The race to claim the bounty offered by Adafruit for open source drivers for Microsoft’s Kinect has been run and won. The winner is hacker Hector Martin whose achievement of producing drivers to pull depth and RGB camera data from a Kinect is made even more impressive by the fact that it came just three hours after the European launch of the device.
Martin wasn’t the first to hack the device, with that title being taken by an Natural User Interface (NUI) group member who doesn’t plan to release the exploit as open source until a US$10,000 donation fund is filled up. But Martin was the first to upload his drivers and have them verified to claim the Adafruit bounty.
Martin completed the task on a laptop running Linux that displays the depth and color RGB images in an OpenGL window. He admits that his solution is “hacky” at the moment but proves the concept and says it paves the way for the Kinect to be used for robotics, art, science and education purposes.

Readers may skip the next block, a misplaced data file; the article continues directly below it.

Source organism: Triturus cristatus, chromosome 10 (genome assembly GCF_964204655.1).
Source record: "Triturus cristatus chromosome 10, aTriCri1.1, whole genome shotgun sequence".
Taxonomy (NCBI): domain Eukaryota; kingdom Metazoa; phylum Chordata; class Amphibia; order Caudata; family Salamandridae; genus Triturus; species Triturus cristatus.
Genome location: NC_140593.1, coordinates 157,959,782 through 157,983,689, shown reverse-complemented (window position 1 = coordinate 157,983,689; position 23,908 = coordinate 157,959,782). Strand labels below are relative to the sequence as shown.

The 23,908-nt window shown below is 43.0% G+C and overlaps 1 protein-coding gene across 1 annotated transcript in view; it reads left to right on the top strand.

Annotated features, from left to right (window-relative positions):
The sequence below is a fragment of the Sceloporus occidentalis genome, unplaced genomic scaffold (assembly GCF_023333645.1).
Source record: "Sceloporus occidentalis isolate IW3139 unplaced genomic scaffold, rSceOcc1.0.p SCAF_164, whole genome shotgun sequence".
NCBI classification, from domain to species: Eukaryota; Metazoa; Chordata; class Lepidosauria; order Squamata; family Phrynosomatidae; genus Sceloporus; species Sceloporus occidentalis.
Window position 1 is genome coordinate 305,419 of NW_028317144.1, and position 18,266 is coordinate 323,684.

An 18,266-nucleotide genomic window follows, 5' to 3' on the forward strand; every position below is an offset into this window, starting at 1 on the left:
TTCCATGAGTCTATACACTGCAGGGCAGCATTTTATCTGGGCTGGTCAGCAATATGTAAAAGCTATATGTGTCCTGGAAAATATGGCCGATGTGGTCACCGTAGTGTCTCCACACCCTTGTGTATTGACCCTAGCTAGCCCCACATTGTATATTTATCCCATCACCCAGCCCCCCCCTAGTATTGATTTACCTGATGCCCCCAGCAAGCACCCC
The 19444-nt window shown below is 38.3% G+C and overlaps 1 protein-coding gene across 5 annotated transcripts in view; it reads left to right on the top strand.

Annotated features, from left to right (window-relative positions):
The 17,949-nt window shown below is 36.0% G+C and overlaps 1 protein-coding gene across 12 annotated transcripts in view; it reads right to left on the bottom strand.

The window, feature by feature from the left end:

The bounty started out at US$1,000 but was doubled to $2,000 after some needling by Microsoft. Following another comment from Microsoft saying it would “work closely with law enforcement and product safety groups to keep Kinect tamper-resistant,” Adafruit decided to increase the bounty once more to a total of $3,000 for the winner.
Additionally, recognizing that if Microsoft followed up on its threats the Electronic Frontier Foundation EFF would likely be their only hope in defending their hacking rights, Adafruit also threw a $2,000 donation to the EFF into the mix.
Martin says he will invest his winnings in hacking tools and devices for a group of people, including iPhone Dev Team members and Wii hacker team Team Twiizers, with whom he works closely.
Martin's winning open source drivers can be downloaded here.
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